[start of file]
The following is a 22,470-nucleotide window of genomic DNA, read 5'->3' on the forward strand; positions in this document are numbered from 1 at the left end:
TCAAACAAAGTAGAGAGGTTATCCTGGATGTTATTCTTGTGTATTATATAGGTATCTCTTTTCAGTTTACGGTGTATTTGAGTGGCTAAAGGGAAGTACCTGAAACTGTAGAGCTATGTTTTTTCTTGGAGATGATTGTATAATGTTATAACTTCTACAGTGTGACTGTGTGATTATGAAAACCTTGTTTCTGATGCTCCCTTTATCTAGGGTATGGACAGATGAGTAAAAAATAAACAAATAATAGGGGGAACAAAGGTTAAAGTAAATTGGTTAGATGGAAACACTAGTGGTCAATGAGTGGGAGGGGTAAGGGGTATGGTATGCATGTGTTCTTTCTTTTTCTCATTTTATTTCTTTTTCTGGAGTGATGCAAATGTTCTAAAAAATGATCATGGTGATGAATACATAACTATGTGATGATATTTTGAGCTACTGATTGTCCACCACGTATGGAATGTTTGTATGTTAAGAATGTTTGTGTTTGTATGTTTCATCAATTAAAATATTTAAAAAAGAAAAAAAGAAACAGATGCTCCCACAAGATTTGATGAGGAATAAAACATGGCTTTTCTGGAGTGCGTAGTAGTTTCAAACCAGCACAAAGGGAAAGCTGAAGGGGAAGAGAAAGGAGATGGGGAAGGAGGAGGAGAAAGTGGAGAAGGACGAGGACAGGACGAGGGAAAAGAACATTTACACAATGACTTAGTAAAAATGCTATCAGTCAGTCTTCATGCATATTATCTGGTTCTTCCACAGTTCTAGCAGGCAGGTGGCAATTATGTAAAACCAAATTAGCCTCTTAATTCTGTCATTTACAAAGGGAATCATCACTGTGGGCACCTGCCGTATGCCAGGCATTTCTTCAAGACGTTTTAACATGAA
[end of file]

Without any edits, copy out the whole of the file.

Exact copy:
The following is a 22,470-nucleotide window of genomic DNA, read 5'->3' on the forward strand; positions in this document are numbered from 1 at the left end:
TCAAACAAAGTAGAGAGGTTATCCTGGATGTTATTCTTGTGTATTATATAGGTATCTCTTTTCAGTTTACGGTGTATTTGAGTGGCTAAAGGGAAGTACCTGAAACTGTAGAGCTATGTTTTTTCTTGGAGATGATTGTATAATGTTATAACTTCTACAGTGTGACTGTGTGATTATGAAAACCTTGTTTCTGATGCTCCCTTTATCTAGGGTATGGACAGATGAGTAAAAAATAAACAAATAATAGGGGGAACAAAGGTTAAAGTAAATTGGTTAGATGGAAACACTAGTGGTCAATGAGTGGGAGGGGTAAGGGGTATGGTATGCATGTGTTCTTTCTTTTTCTCATTTTATTTCTTTTTCTGGAGTGATGCAAATGTTCTAAAAAATGATCATGGTGATGAATACATAACTATGTGATGATATTTTGAGCTACTGATTGTCCACCACGTATGGAATGTTTGTATGTTAAGAATGTTTGTGTTTGTATGTTTCATCAATTAAAATATTTAAAAAAGAAAAAAAGAAACAGATGCTCCCACAAGATTTGATGAGGAATAAAACATGGCTTTTCTGGAGTGCGTAGTAGTTTCAAACCAGCACAAAGGGAAAGCTGAAGGGGAAGAGAAAGGAGATGGGGAAGGAGGAGGAGAAAGTGGAGAAGGACGAGGACAGGACGAGGGAAAAGAACATTTACACAATGACTTAGTAAAAATGCTATCAGTCAGTCTTCATGCATATTATCTGGTTCTTCCACAGTTCTAGCAGGCAGGTGGCAATTATGTAAAACCAAATTAGCCTCTTAATTCTGTCATTTACAAAGGGAATCATCACTGTGGGCACCTGCCGTATGCCAGGCATTTCTTCAAGACGTTTTAACATGAA